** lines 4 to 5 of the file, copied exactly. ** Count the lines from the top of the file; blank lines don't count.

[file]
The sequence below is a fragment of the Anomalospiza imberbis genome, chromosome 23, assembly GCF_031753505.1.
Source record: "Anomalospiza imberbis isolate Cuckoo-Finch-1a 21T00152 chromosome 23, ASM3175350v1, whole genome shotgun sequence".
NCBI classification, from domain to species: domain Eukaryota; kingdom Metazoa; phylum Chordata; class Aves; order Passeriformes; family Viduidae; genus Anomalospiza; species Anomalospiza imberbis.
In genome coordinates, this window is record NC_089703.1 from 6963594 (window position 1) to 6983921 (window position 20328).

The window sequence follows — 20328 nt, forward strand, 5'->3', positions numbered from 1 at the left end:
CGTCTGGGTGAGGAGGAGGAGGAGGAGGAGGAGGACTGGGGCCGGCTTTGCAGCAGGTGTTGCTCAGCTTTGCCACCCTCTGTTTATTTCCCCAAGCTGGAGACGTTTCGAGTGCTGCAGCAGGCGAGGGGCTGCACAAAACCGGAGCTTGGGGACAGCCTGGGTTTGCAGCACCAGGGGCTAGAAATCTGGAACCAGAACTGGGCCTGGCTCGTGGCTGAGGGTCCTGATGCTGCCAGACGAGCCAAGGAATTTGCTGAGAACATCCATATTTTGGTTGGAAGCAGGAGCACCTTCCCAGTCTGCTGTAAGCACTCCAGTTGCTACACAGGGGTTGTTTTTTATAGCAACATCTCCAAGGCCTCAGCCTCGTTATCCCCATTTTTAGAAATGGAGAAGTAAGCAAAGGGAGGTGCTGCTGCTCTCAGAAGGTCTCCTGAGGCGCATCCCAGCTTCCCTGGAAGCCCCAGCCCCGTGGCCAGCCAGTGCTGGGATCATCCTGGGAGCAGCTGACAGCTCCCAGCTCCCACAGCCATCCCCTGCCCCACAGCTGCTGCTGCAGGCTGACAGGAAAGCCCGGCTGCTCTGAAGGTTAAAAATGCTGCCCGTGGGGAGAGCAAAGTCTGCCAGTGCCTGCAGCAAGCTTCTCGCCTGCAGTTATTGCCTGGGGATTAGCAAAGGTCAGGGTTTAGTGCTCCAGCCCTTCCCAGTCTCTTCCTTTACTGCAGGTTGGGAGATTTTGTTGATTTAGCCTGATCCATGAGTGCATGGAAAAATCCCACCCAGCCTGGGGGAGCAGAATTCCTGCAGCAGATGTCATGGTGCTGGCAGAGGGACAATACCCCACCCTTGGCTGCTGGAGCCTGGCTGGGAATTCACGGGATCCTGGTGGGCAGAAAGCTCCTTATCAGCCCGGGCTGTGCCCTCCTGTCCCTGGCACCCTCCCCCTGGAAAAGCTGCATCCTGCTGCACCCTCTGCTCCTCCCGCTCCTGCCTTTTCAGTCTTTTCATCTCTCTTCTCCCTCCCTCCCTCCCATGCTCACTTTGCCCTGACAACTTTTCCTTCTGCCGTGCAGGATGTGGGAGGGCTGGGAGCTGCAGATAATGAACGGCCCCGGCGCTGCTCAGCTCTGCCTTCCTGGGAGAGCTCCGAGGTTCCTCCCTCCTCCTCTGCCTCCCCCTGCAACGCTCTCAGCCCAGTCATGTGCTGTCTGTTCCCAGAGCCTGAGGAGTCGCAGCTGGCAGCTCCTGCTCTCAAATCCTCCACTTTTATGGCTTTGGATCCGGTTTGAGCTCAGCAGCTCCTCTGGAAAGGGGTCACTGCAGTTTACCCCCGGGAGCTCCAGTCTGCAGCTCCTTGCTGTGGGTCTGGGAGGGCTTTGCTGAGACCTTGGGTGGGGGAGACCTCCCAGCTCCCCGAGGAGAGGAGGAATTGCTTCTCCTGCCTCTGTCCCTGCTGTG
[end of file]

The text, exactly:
In genome coordinates, this window is record NC_089703.1 from 6963594 (window position 1) to 6983921 (window position 20328).

The window sequence follows — 20328 nt, forward strand, 5'->3', positions numbered from 1 at the left end: